Power of Mental Suffering
Not only does cycling require physical strength and energy, it also includes a whole lot of mental power as well. If fact, the power of mental suffering can help you do things on a bike that power and strength could never do.
It doesn’t matter if you’re a beginning cyclist making your way up a small hill, or a seasoned pro who’d climbing the west side of Col du Tourmalet…..it’s your mental power that is going to get you to the top.
Well that’s my opinion, but I’m no cycling psychology expert….but I do know one. So I’ve enlisted the help of Carrie Cheadle who just happens to hold a Master of Arts degree in sport psychology. Oh, and she’s also worked with a whole bunch of cyclists and has been involved with many different cycling journals, including Cycling News, Bike Monkey Magazine, and Podium Sports Journal.
I asked Carrie a few questions on the Power of Mental Suffering and how it applies to cycling and here is what she had to say:
Loving the Bike: Is it true that when someone is really pushing themselves on a bike and they feel like they could never do this again, there is a reaction in the body that makes an athlete forget about the last time and allows them to go out there and do it again?
Carrie Cheadle: I would have to go and do some extra research to see if there is an actual phenomenon occurring, but here is what I do know; your brain likes to store memories of events that have a strong emotional reaction connected to them. If you think about all of your strongest memories, you can probably pinpoint some big emotions tied to each one.
If you are on a big climb and have moments when you feel like you can’t possibly make it to the top, whether or not you choose to tackle that climb again depends on your reaction to the situation and how you decided to catalog that memory. If you got to the top of a hard climb and felt elated, your brain will get the message “That climb sucked, but I did it and I feel amazing.” The next time you’re suffering on that climb, you’ll remember that you’ve been in this situation before and you have more in you than you think.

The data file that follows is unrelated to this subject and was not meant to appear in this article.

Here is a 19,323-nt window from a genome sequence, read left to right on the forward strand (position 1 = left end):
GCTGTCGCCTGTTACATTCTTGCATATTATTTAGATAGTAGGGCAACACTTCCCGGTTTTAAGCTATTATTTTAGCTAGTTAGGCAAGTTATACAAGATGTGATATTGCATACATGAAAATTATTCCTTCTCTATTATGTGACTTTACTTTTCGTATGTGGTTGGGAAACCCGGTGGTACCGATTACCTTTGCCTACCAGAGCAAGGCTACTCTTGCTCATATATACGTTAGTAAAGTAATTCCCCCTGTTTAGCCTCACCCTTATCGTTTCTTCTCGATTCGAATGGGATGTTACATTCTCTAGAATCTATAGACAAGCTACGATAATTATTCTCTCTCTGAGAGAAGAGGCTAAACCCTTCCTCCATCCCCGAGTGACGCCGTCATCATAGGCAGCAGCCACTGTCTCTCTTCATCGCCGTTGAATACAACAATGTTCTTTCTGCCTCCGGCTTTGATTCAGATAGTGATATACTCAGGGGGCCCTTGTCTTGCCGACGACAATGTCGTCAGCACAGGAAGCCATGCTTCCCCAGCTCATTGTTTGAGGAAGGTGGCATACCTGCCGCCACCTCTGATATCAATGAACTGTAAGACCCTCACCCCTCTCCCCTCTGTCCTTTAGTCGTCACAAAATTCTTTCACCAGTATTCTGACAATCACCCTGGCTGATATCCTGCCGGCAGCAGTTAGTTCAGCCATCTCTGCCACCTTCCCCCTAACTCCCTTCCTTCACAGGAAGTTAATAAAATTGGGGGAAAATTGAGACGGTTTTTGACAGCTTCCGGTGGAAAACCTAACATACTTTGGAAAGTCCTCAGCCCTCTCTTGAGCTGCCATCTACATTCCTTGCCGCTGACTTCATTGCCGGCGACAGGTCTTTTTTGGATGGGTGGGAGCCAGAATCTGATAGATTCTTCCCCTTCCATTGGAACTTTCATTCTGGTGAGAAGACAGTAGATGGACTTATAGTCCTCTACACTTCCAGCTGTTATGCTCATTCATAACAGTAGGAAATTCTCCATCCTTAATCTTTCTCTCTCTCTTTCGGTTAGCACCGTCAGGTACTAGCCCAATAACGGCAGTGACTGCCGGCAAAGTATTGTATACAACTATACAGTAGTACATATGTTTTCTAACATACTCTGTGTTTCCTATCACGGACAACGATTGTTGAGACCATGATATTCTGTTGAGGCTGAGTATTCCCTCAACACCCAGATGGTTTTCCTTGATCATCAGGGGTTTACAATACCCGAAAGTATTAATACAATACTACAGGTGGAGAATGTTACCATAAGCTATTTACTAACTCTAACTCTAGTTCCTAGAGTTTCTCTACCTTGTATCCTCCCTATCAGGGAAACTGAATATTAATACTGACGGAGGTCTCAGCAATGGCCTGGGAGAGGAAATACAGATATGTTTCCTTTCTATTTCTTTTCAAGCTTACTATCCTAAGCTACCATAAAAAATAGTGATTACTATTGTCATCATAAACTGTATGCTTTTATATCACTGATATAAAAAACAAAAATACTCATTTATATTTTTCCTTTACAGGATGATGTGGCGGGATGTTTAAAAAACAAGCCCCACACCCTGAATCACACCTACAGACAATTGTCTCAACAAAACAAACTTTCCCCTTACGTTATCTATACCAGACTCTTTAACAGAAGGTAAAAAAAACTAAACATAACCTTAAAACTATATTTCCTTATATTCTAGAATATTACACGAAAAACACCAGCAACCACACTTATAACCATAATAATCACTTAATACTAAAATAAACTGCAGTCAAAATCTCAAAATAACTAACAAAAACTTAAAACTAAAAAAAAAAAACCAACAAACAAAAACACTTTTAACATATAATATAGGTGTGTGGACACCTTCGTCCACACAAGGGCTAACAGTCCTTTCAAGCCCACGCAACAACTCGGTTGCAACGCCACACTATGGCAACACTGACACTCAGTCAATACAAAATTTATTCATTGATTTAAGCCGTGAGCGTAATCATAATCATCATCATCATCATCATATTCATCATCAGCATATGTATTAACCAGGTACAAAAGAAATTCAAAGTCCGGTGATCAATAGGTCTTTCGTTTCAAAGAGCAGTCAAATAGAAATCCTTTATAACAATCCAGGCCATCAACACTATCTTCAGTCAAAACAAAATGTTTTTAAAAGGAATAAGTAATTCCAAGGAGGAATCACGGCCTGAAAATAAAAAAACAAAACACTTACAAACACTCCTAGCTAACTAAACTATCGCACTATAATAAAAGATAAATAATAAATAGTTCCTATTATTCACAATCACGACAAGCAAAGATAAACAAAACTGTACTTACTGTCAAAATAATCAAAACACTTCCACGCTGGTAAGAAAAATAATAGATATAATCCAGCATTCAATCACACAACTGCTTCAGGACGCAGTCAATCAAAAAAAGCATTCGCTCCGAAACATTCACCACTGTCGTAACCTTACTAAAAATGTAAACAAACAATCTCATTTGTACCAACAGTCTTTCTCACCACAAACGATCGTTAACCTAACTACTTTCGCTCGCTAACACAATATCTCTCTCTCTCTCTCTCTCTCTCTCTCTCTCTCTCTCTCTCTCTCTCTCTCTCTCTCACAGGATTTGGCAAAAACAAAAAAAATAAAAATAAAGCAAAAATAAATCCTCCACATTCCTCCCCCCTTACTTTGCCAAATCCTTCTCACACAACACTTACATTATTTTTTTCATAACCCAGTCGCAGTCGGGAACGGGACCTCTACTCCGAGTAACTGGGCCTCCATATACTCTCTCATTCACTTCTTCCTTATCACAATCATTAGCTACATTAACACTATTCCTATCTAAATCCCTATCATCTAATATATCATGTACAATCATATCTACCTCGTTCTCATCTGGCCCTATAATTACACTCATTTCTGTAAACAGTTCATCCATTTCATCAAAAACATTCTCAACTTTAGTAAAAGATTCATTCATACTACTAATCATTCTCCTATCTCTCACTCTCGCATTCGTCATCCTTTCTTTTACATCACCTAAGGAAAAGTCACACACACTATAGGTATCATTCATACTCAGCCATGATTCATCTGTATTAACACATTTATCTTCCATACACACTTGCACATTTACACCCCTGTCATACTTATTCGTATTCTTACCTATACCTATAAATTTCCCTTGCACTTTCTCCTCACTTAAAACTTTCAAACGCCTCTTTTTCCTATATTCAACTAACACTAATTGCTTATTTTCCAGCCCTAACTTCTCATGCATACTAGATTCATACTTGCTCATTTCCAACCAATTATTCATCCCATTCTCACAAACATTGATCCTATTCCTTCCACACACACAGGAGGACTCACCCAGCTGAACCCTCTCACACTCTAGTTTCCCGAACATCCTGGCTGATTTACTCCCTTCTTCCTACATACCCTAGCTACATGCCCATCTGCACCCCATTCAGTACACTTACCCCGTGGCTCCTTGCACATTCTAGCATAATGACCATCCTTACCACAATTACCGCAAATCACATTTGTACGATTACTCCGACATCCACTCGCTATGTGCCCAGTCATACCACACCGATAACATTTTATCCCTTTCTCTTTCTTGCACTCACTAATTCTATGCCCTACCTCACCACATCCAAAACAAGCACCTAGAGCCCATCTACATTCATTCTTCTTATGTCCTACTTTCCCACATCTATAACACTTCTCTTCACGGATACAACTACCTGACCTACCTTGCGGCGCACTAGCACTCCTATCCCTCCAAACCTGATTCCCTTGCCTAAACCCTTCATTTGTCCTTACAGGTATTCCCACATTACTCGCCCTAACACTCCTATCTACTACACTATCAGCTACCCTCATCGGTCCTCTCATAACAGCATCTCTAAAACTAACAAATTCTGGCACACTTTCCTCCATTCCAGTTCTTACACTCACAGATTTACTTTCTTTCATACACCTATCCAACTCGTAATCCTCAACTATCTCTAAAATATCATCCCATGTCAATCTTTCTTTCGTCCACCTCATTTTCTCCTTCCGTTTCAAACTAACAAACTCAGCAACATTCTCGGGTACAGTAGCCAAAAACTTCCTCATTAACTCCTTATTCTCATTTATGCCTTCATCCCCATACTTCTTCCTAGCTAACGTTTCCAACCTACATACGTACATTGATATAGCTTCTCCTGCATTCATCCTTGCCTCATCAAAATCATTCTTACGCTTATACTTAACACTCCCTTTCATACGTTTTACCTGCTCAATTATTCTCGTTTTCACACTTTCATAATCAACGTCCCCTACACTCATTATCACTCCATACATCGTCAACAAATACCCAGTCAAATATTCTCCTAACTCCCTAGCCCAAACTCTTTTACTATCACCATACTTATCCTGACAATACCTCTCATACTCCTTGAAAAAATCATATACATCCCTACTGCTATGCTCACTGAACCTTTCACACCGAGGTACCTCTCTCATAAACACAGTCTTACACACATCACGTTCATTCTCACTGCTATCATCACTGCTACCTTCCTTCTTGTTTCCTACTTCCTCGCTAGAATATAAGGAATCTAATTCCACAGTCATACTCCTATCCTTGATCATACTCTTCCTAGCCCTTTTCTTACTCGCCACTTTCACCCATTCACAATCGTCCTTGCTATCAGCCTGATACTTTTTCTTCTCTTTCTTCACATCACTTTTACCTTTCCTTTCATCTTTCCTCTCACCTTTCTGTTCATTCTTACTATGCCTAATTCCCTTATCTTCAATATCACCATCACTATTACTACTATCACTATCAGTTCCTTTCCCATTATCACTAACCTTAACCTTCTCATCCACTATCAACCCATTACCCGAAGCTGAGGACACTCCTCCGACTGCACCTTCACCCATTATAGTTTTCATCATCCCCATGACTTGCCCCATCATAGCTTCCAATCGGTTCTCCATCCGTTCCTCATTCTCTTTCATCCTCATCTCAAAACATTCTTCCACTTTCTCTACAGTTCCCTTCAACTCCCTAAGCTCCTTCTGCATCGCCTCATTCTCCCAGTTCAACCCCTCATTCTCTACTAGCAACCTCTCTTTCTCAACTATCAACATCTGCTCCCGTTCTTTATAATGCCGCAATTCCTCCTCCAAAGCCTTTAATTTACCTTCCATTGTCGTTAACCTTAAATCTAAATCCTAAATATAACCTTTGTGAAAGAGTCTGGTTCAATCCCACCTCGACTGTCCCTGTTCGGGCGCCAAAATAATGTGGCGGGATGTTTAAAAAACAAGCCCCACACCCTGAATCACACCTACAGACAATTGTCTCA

If at any point during the climb you mentally suffered, (meaning anything that elicits your stress response or challenges your ego) and experienced fear or anger, you’ll probably think twice before you consider doing that climb again. You could have hit a steep part of the climb and felt fear of falling over. It could have been harder than you anticipated and you felt angry that you aren’t as fit as you thought. If you don’t have any strong reaction, then it won’t be as strongly imprinted as a memory and it gets catalogued as “just another training ride.” If you did have a strong negative reaction and you decide to go for it again, then something about the experience was worth it – there is something in there that you value so even though you suffered, you decide to do it again.
Loving the Bike: Do you feel that mental power is more beneficial in certain circumstances such as a cyclist climbing a hill? Or is physical strength and endurance still more important?
Carrie Cheadle: You have to have both. You can be the mentally toughest person in the world, but if you haven’t put your time in on the bike you aren’t going to be the fastest one up the hill. You will be faster than the guy that didn’t do his training and isn’t mentally tough, but mental skills can’t make up for physical skills. However, that being said, you CAN take a guy that is a little less fit than the guy next to him, but has worked more on his mental game, and when it comes to climbing, he is just as likely (if not more so) to be the one crowned KOM.